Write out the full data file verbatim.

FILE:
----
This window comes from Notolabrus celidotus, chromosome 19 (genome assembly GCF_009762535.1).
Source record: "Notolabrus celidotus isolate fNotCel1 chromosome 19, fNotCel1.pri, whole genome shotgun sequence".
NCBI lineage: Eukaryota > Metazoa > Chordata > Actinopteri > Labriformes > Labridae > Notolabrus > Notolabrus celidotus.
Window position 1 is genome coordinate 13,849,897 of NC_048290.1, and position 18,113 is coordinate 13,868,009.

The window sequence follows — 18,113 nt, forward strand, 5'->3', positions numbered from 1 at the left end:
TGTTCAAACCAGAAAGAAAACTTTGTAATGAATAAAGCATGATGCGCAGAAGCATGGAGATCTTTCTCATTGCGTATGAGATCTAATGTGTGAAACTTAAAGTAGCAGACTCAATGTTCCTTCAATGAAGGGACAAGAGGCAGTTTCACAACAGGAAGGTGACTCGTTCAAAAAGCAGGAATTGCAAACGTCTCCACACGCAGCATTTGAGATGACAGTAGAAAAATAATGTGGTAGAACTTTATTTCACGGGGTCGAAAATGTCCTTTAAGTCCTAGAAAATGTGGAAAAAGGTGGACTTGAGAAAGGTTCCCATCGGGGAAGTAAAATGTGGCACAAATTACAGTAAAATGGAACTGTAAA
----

This window comes from Notolabrus celidotus, chromosome 19 (genome assembly GCF_009762535.1).
Source record: "Notolabrus celidotus isolate fNotCel1 chromosome 19, fNotCel1.pri, whole genome shotgun sequence".
NCBI lineage: Eukaryota > Metazoa > Chordata > Actinopteri > Labriformes > Labridae > Notolabrus > Notolabrus celidotus.
Window position 1 is genome coordinate 13,849,897 of NC_048290.1, and position 18,113 is coordinate 13,868,009.

The window sequence follows — 18,113 nt, forward strand, 5'->3', positions numbered from 1 at the left end:
TGTTCAAACCAGAAAGAAAACTTTGTAATGAATAAAGCATGATGCGCAGAAGCATGGAGATCTTTCTCATTGCGTATGAGATCTAATGTGTGAAACTTAAAGTAGCAGACTCAATGTTCCTTCAATGAAGGGACAAGAGGCAGTTTCACAACAGGAAGGTGACTCGTTCAAAAAGCAGGAATTGCAAACGTCTCCACACGCAGCATTTGAGATGACAGTAGAAAAATAATGTGGTAGAACTTTATTTCACGGGGTCGAAAATGTCCTTTAAGTCCTAGAAAATGTGGAAAAAGGTGGACTTGAGAAAGGTTCCCATCGGGGAAGTAAAATGTGGCACAAATTACAGTAAAATGGAACTGTAAA